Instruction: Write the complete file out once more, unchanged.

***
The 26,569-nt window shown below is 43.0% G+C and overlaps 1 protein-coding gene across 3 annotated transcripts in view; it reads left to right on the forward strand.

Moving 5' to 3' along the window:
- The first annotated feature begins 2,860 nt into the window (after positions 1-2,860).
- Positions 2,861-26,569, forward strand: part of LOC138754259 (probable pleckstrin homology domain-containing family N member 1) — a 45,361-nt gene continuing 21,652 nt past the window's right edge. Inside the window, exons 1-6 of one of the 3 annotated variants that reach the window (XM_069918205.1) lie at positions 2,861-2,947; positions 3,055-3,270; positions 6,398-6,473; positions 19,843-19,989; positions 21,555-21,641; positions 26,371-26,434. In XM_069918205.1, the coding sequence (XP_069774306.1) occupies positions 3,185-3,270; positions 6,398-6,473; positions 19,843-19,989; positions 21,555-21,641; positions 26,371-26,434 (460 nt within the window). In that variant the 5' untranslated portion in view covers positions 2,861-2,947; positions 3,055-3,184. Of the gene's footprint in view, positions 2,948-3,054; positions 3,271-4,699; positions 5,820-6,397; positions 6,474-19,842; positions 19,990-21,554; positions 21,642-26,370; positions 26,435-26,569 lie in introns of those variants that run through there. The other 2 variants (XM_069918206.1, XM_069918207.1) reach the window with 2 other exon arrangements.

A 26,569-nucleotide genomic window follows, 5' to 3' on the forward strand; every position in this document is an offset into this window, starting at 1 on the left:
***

The 26,569-nt window shown below is 43.0% G+C and overlaps 1 protein-coding gene across 3 annotated transcripts in view; it reads left to right on the forward strand.

Moving 5' to 3' along the window:
- The first annotated feature begins 2,860 nt into the window (after positions 1-2,860).
- Positions 2,861-26,569, forward strand: part of LOC138754259 (probable pleckstrin homology domain-containing family N member 1) — a 45,361-nt gene continuing 21,652 nt past the window's right edge. Inside the window, exons 1-6 of one of the 3 annotated variants that reach the window (XM_069918205.1) lie at positions 2,861-2,947; positions 3,055-3,270; positions 6,398-6,473; positions 19,843-19,989; positions 21,555-21,641; positions 26,371-26,434. In XM_069918205.1, the coding sequence (XP_069774306.1) occupies positions 3,185-3,270; positions 6,398-6,473; positions 19,843-19,989; positions 21,555-21,641; positions 26,371-26,434 (460 nt within the window). In that variant the 5' untranslated portion in view covers positions 2,861-2,947; positions 3,055-3,184. Of the gene's footprint in view, positions 2,948-3,054; positions 3,271-4,699; positions 5,820-6,397; positions 6,474-19,842; positions 19,990-21,554; positions 21,642-26,370; positions 26,435-26,569 lie in introns of those variants that run through there. The other 2 variants (XM_069918206.1, XM_069918207.1) reach the window with 2 other exon arrangements.

A 26,569-nucleotide genomic window follows, 5' to 3' on the forward strand; every position in this document is an offset into this window, starting at 1 on the left: